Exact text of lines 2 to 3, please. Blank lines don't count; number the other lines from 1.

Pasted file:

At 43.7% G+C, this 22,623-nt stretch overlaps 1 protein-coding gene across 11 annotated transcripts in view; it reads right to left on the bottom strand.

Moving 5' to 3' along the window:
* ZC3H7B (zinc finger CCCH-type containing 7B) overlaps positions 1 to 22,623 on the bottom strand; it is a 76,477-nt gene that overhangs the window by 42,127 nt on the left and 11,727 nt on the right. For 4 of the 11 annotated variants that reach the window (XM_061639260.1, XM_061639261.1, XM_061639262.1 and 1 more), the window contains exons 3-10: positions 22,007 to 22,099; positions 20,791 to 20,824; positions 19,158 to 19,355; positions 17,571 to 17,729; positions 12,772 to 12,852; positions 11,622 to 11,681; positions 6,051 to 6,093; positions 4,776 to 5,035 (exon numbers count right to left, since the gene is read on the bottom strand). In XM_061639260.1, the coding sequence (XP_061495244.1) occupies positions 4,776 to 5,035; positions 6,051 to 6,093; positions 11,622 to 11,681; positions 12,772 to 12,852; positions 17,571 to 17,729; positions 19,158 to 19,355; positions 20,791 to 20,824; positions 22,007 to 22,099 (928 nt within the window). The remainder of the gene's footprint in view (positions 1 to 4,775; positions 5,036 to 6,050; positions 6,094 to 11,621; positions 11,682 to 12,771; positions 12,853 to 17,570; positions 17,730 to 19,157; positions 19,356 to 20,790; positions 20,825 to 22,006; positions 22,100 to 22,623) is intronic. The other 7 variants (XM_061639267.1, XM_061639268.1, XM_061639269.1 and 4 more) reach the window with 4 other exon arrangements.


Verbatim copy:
Moving 5' to 3' along the window:
* ZC3H7B (zinc finger CCCH-type containing 7B) overlaps positions 1 to 22,623 on the bottom strand; it is a 76,477-nt gene that overhangs the window by 42,127 nt on the left and 11,727 nt on the right. For 4 of the 11 annotated variants that reach the window (XM_061639260.1, XM_061639261.1, XM_061639262.1 and 1 more), the window contains exons 3-10: positions 22,007 to 22,099; positions 20,791 to 20,824; positions 19,158 to 19,355; positions 17,571 to 17,729; positions 12,772 to 12,852; positions 11,622 to 11,681; positions 6,051 to 6,093; positions 4,776 to 5,035 (exon numbers count right to left, since the gene is read on the bottom strand). In XM_061639260.1, the coding sequence (XP_061495244.1) occupies positions 4,776 to 5,035; positions 6,051 to 6,093; positions 11,622 to 11,681; positions 12,772 to 12,852; positions 17,571 to 17,729; positions 19,158 to 19,355; positions 20,791 to 20,824; positions 22,007 to 22,099 (928 nt within the window). The remainder of the gene's footprint in view (positions 1 to 4,775; positions 5,036 to 6,050; positions 6,094 to 11,621; positions 11,682 to 12,771; positions 12,853 to 17,570; positions 17,730 to 19,157; positions 19,356 to 20,790; positions 20,825 to 22,006; positions 22,100 to 22,623) is intronic. The other 7 variants (XM_061639267.1, XM_061639268.1, XM_061639269.1 and 4 more) reach the window with 4 other exon arrangements.